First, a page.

Second, we will explore ways by which AR interactive technologies can be integrated in teaching contexts. As part of this work, we will develop a prototype AR system based on ordinary camera capturing and further assemble an experiment collection of blended interactive teaching practice in science education disciplines. We will also adapt an immersive 3D virtual world for use in Chinese secondary science classes.
Third, we will conduct preliminary research to compare the actual learning outcomes associated with the use of the AR and virtual world technologies developed in this project. Overall, this project will provide baseline data of how innovative teaching and learning approaches based on AR technologies may be used in Chinese educational contexts.
Project name：Growth (‘Personal Best’) Goals: A Comparative Study of Chinese and Australian Students
Person-in-charge： YU Kai (FOE)
Andrew Martin（School of Education and Social Work (Educational Psychology，USyd)
The proposed study is focused on China and its juxtaposition with Australia. In this study, we exploresimilarities and differences in growth (‘personal best’, PB) goals and their effects across the two countries’contexts.
Specifically, the proposed research project aims to understand the nature and role of growth (PB) goals through the following research questions: (i) How are the psychometric properties of growth goals similar to or different from each other across Australian and Chinese contexts? (ii) How do growth goals operate as a function of gender, age, family background, socio-economic status, and geographic location (urban, regional) across Australian and Chinese samples? (iii) What is the impact of pursuing growth goals on students’ academic outcomes (e.g., achievement, motivation, engagement) for each of the Chinese and Australian samples? (iv) How do the effects of growth goals compare to the effects of other well-recognised goal approaches (e.g., mastery and performance goals) for Chinese and Australian students? (v) For each nation, to what extent are growth goals effective at student, classroom, and school levels? (vi) Based on the findings of this study, can we develop a strategy framework for schools, teachers, and psychologists/counsellors that allows a focus on students’ growth and optimises students’ academic trajectories?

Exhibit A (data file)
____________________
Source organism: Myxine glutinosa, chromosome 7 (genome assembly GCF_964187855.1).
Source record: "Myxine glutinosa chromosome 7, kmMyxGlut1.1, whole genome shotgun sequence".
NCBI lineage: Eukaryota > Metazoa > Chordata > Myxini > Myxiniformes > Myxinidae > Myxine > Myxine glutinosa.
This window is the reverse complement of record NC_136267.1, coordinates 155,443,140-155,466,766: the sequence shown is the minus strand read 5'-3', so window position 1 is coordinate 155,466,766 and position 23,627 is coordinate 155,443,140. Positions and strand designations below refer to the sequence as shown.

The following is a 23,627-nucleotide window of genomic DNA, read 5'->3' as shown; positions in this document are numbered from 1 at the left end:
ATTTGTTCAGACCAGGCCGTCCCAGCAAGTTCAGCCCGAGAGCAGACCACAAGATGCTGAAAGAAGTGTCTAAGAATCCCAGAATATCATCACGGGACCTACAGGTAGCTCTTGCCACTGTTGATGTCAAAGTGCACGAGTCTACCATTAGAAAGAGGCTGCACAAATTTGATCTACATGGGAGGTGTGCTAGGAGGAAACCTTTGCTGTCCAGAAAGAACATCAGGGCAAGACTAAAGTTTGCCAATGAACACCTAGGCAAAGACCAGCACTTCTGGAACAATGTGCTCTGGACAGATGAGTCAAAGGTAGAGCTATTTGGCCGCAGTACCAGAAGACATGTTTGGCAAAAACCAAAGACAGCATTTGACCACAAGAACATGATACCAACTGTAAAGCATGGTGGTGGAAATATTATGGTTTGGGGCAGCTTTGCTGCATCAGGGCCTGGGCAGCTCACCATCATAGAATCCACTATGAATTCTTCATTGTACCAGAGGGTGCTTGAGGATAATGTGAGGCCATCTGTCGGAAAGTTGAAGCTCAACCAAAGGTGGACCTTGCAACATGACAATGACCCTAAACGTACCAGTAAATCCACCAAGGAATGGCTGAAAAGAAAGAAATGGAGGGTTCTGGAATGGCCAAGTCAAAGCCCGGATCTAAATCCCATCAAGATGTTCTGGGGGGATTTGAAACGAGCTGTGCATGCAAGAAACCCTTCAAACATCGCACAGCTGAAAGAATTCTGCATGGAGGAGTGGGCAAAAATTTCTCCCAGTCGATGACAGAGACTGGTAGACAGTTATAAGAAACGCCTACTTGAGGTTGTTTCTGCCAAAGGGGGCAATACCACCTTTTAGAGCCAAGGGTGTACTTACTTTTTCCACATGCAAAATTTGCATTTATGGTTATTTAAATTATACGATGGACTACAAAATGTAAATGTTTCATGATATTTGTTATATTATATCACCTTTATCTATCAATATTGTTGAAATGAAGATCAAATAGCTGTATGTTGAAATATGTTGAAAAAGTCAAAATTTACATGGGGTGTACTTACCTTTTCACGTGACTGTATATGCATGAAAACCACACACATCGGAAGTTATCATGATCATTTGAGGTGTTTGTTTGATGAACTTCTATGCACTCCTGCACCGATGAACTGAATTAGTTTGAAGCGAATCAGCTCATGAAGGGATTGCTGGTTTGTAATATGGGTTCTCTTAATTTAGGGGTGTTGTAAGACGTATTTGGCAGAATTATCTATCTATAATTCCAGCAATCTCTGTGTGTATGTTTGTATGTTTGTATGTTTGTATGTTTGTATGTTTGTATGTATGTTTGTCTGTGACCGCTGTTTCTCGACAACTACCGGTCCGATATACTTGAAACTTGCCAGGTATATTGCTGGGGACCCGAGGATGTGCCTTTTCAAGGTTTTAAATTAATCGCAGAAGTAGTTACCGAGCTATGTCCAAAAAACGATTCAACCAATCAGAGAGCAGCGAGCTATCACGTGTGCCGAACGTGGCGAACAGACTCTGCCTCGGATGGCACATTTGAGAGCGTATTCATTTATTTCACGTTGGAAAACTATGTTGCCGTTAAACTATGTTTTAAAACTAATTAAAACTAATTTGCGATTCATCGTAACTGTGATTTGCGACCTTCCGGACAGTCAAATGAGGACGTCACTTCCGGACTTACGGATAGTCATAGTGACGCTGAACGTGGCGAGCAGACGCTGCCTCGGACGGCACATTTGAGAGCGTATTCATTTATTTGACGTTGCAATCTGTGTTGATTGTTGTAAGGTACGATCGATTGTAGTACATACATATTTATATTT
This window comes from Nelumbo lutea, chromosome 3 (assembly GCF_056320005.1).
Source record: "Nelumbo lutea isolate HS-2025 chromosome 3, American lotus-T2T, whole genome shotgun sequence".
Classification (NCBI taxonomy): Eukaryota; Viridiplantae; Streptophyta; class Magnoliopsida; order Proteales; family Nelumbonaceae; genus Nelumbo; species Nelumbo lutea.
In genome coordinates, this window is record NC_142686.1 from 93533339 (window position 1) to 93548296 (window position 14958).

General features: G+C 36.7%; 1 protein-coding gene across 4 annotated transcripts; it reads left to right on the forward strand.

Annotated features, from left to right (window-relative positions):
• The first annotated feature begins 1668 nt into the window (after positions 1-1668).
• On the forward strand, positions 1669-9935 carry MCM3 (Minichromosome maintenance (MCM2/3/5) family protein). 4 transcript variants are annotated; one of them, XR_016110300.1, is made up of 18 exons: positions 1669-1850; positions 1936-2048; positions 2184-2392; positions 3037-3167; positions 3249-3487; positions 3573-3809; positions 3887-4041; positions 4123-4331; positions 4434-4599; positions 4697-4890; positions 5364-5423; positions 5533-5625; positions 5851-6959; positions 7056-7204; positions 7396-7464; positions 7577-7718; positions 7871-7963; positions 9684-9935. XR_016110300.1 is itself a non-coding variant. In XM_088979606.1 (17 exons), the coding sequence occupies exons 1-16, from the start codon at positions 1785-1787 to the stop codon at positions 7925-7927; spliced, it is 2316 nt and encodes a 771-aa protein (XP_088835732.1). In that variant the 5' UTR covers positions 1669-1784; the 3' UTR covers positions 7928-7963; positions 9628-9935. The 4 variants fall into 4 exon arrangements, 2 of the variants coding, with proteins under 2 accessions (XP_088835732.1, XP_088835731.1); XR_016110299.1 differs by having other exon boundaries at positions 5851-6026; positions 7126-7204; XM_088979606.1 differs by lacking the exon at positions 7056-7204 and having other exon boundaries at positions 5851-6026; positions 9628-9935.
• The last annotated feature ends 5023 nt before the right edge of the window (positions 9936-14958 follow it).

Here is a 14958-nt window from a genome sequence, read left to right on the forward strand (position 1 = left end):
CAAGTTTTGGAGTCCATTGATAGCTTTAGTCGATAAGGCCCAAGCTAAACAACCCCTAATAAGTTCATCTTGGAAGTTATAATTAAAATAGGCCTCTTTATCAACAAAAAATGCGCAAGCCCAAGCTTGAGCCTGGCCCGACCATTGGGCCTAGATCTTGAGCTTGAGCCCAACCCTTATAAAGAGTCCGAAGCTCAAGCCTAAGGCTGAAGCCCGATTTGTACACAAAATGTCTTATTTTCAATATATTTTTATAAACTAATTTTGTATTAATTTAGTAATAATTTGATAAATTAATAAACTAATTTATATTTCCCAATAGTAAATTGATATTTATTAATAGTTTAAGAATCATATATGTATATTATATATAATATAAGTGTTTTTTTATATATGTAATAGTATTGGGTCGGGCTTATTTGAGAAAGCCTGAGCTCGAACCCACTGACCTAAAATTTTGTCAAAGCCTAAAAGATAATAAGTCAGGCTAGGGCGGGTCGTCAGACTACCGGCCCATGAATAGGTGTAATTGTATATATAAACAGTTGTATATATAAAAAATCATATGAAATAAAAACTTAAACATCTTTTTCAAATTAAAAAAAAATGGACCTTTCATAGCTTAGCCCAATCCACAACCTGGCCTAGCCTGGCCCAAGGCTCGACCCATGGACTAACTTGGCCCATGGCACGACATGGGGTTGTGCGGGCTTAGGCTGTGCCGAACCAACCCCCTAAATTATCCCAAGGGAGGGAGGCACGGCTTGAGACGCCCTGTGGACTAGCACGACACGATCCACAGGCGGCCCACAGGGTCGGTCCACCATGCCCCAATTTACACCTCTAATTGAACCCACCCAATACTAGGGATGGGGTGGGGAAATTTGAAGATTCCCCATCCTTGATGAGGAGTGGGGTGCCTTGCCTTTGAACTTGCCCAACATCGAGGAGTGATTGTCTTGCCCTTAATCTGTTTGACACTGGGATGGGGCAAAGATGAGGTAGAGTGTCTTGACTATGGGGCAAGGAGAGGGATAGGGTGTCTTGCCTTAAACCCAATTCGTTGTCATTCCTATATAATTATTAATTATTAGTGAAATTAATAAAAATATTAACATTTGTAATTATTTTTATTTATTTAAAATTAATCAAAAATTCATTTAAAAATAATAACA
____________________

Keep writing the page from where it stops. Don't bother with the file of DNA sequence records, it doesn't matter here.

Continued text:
In addition to generating new insights into cutting-edge motivational phenomena, the proposed study is also an opportunity to further build on Martin and Yu’s previous (2012) collaborative data collection, data analysis, and article writing (currently in review at the journal ‘Educational Psychology’).
Project name：An Exploratory Study of Primary School Teacher Job Satisfaction: Cases in the North, South and West of China
Person-in-charge： PEI Miao (FOE)
Lesley Harbon（Faculty of Education and Social work，USyd))
Our proposed research will examine the perceptions of teachers and head teachers regarding job satisfaction and career progression. An amount of this examination of perceptions will necessitate the examination of: teacher emotions, self-beliefs, motivation, the notion of how for some teachers, teaching as their vocation/mission in life, and teaching as a make-a-difference cause, the China context, specifically the curriculum policy context, and the local cultural context.The research will be both quantitative and qualitative in design. And this project will identify factors impacting on the satisfaction/dissatisfaction among primary school teachers in 3 regions in China – North, South and West. By identifying such factors, recommendations can be made to enhance teacher satisfaction and ultimately teacher performance.